It is virtually implausible to not face any challenges in any given project. Since the last reflection (Reflection II), we have encountered few but significant challenges in the project. Especially with getting undesired but applicable parts for certain functions in our project. In this case the 8x8 LED matrices provided to use was different than what we had ordered in that it came without a circuitry for its MAX7219 driver. The MAX7219 driver is useful for regulating the amount of current flowing into the LED to ensure they lit but not blow up or become non-functional.
Additionally, it is useful in controlling each individual LED matrix and therefore makes it easy to program displays tray suit the functions or our project.
In spite of the misfortunes, we have been able to make progress designing the required circuit to drive the two 8x8 LED matrices for our project. We successfully designed and tested the code required to run the LED matrices. This was a major win for us and it brings us closer to our final product.
Moving forward, we need to implement the circuit design for the dynamo, test it and preparer it for our final product. Once this step is concluded, we would need to do some testing and verification for all parts and then install them on the final product for presentation.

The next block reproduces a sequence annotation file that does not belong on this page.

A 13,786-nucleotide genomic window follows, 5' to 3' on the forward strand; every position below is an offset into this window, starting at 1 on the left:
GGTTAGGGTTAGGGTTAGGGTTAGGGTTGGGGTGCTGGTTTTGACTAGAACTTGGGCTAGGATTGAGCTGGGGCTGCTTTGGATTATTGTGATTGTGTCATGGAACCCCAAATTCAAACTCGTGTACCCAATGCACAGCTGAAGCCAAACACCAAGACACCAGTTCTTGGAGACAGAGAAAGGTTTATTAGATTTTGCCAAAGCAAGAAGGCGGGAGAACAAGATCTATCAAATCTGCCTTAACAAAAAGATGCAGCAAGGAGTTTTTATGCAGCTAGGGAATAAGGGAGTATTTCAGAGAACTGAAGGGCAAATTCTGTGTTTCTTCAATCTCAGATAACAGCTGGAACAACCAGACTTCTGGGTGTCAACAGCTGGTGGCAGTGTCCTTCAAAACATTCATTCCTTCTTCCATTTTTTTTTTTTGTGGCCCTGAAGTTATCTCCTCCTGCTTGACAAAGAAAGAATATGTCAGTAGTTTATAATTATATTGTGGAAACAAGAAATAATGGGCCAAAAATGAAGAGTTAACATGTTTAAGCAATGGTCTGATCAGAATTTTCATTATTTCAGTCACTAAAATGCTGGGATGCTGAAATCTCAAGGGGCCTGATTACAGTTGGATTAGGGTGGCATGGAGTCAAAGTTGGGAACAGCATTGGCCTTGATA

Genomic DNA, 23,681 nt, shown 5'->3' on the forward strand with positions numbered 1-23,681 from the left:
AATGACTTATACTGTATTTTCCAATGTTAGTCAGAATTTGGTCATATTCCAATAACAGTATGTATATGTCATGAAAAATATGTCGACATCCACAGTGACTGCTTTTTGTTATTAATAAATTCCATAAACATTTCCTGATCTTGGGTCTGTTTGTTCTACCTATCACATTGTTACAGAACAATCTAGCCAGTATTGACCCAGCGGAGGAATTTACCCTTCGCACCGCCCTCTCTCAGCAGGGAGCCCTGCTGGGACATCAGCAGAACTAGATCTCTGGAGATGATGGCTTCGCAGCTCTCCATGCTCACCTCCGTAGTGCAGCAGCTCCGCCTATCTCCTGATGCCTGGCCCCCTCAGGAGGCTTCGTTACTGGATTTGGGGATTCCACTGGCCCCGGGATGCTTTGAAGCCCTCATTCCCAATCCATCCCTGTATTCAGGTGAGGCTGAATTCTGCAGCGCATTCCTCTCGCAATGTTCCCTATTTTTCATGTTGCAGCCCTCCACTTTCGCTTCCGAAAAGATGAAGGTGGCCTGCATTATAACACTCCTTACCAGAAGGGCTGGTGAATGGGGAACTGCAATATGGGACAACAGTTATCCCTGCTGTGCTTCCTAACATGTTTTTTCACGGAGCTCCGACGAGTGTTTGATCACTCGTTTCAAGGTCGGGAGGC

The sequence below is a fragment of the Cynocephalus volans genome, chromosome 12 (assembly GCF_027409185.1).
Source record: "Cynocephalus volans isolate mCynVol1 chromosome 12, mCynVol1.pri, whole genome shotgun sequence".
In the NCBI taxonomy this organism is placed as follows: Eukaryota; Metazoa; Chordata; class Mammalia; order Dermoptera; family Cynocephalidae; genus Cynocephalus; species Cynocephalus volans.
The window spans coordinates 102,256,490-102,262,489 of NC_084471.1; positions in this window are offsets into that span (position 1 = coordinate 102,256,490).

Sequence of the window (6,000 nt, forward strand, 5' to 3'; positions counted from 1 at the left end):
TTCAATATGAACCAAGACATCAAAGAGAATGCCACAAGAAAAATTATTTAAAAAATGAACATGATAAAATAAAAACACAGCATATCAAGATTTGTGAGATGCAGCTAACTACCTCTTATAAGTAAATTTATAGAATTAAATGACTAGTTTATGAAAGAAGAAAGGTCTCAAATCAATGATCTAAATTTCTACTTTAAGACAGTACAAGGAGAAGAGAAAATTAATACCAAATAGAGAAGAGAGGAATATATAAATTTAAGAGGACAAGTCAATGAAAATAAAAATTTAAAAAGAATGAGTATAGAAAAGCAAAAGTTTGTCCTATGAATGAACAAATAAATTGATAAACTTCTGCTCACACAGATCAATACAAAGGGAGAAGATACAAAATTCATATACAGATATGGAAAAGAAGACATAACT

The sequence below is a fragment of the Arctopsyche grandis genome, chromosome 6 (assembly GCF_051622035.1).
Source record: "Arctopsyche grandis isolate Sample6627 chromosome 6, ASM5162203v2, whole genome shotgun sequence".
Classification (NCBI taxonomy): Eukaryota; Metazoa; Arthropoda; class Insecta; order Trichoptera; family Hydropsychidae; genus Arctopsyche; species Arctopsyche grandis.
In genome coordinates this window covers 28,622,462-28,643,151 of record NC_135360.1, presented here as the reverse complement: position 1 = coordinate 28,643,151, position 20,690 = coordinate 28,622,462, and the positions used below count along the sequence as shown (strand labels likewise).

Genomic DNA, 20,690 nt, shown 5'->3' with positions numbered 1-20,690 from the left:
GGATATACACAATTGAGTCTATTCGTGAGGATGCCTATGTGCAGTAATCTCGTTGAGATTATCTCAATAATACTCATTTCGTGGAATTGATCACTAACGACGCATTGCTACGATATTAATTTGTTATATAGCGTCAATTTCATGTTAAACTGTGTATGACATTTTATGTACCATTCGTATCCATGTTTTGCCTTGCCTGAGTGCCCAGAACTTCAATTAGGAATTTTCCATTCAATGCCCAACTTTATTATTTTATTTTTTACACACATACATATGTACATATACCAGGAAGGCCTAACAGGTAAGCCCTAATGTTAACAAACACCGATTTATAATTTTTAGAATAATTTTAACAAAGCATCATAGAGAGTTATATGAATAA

Insights And Lessons Learned
(Since Reflection II)
The image above shows our semi-functional regulator and rectifier circuit for converting AC to DC from the bicycle wheels
Since the previous reflection, I have learned more about project development lifecycle in the areas of project execution and control, and how it affects the timeline of projects and deliverables. A major lesson learned in the last two weeks on the topic of execution and control is how dynamic and malleable any given project can be. With the knowledge of this ungodly fact, I feel like I am more informed and somewhat more prepared to tackle such events in the future, whether in this project or any other projects I may be working on. It also helped to highlight and exude the strength we have as a team to quickly find solutions to impending challenges as they occur while simultaneously improving on the work we being done at that moment in time
Another major lessons I have learned since my last reflection is that I may not be able to always control my circumstances but I am responsible for how I manage such situations and the results therein.
Even more importantly, I do not have to worry about the problem alone since I have a team of dedicated and impassioned engineers to solve the problems with.